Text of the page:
This remarkably different film from director Stephen Soderbergh (Erin Brokovich, Oceans 11, 12, and 13, Magic Mike, Insomnia) will keep you guessing every step of the way.  Different because it was shot on an iPhone on a budget of $1.5 million; different because it takes British actress Claire Foy (The Crown) and places her in a distinctly American role, and different because, as an audience, we have no idea where this is going to land. Claire Foy is a woman named Sawyer Valentini, and we learn in the opening frames that she works in a bank where she is a very hard-nosed employee taking guff from no one.  We see her on a date which does not go well, and next she is in a mental hospital where she is interviewing and being interviewed, just, she says, for someone to talk to and for someone to listen.  A misunderstanding of the boilerplate forms that she fills out has her committed voluntarily for a 24 hour period.  She cannot believe what's happening when her cell phone and all personal possessions are taken.  Soon her 24 hour stay becomes a seven day stay - and there is an undercurrent that this may be an insurance scam where patients are kept as long as they have coverage.  Is Sawyer a misunderstood person, as she says, or is she something else?  We get clues for both sides.  And then she confronts what is her greatest fear, but is it real or is it a function of a perceived mental illness?  The feeling of helplessness that she has, as do we, becomes more and more prounounced when it becomes clear that she's not getting out easily, if at all.  The tension crackles, we struggle with who is sane and who is not, and even a small role by Matt Damon does nothing but to deepen the mystery behind this psychological thriller.  Rated 18A for violence and language, but for those who want a quiet barnburner of a frightening movie, this one is full value!

  • The Rift: Dark Side of the Moon (2016):

    This American-Serbian co-production has a budget so low that the producers can't seem to even show us how and where the Rift of the title began, and what it does, other than using some shimmery lighting that looks like some kid created using an X-Box.  The background music is horrible and does not fit the action of the movie at all, and the dialogue is so sparse that it's difficult to figure out the plot, but somehow it hangs together as a message that sci-fi movies can be made on a budget, and may actually get some followers, despite the 8% review on Rotten Tomatoes, meaning that 92% didn't like it.  An astronaut disappears into that rift on the dark side of the moon, but all the action takes place in a farmhouse and a dilapidated industrial site in Serbia.  American actor Monte Markham (The Second Hundred Years) has been recruited to add a familiar face to the proceedings, about an American military satellite which goes down in Eastern Europe.  Mostly, we just see people dying, but they don't seem quite dead.  You have been warned!!  Rated 14A.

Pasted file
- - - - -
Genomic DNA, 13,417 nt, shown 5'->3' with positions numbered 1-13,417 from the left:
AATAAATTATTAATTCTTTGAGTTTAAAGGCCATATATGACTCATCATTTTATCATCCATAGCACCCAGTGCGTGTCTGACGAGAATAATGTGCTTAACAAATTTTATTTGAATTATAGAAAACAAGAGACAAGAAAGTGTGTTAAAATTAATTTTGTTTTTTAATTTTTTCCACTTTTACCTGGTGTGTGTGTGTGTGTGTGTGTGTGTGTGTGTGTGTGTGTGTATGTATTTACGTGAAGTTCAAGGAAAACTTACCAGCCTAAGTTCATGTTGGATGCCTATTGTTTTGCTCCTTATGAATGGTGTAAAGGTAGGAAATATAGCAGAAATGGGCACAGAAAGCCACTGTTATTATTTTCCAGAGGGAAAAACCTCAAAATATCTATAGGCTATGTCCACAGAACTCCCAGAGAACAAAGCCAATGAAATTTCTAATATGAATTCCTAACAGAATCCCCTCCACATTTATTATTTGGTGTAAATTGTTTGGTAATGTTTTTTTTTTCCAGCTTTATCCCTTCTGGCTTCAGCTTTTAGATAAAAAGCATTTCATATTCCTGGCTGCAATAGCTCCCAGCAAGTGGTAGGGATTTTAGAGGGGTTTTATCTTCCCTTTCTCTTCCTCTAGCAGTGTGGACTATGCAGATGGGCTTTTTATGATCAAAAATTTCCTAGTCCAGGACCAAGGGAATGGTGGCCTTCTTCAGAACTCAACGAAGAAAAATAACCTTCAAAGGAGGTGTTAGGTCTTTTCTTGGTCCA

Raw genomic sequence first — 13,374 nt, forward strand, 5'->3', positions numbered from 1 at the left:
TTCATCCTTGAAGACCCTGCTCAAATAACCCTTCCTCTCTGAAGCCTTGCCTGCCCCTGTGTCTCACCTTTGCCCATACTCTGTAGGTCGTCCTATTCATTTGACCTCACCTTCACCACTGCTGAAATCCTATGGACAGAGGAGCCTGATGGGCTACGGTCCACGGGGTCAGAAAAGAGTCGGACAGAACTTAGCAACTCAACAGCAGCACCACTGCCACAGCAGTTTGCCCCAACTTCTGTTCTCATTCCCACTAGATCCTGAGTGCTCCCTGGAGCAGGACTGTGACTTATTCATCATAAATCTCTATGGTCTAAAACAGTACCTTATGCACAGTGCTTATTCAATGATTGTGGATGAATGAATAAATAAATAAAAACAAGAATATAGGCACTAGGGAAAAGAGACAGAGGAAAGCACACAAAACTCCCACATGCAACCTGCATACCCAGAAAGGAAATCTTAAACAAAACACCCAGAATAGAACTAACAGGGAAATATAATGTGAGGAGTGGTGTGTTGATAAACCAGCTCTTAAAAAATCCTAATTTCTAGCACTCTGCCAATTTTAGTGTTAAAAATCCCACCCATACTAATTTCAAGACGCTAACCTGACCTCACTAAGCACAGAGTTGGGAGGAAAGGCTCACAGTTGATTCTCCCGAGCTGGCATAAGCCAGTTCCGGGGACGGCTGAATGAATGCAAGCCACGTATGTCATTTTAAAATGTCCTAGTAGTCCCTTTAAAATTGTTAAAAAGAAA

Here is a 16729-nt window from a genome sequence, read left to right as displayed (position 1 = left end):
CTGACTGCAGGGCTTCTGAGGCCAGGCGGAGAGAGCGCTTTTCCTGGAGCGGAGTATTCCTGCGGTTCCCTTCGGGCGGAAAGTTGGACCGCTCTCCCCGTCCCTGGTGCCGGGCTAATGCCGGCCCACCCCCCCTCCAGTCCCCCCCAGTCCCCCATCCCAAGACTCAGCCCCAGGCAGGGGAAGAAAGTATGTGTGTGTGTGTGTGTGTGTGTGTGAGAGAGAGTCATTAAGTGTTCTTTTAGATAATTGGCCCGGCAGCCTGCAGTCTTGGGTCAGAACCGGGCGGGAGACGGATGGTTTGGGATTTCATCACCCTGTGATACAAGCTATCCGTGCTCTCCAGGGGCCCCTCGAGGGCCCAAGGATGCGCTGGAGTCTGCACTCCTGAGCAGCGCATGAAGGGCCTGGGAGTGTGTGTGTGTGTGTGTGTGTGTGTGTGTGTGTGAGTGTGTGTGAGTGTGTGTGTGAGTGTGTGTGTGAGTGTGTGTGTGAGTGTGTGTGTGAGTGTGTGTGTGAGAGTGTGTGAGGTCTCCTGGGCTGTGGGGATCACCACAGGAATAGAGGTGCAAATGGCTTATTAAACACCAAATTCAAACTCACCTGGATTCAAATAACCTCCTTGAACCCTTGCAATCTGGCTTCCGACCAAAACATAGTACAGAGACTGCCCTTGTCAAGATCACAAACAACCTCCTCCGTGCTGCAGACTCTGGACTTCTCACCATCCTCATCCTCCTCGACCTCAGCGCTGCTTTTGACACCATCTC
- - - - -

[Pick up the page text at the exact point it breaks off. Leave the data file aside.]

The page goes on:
The Thirteenth Floor (1999):

    Another sci-fi film, sort of forgotten in the past - it was actually nominated for The Saturn Award for Best Sci-Fi film of the year .. it lost to The Matrix.  Craig Bierko stars as a man in 1990s Los Angeles who stumbles across a computer-generated project that has recreated the LA of the 1930s.  All the people who live there do not know that they are computer simulations - they think they are real people.  When the creator of the project (Armin Mueller-Stahl) turns up dead, this becomes a whodunnit .... and why?  Not bad at all - the 1990s special effects are actually far better than the 2016 effects in The Rift.  Rated 14A.

Graham Chittenden: Reluctant Adult:

 This Toronto standup comic, who was a writer on one season of the TV series Mr. D, has his first major spotlight here in a Cravetv original production. Chittenden takes on the most prevalent, but most difficult kind of comedy - observational humour about the world around him.  He has performed at Just for Laughs in Montreal, and works as a host and speaker freelance ... and now he has a big Canadian showcase.  Rated 14A.



If you missed the first two episodes that set the ratings world afire, you can stream the series from Amazon ... I was never a fan of the original series, but I have to admit that this one is a lot of fun ... very well-made, and a lot of laughs!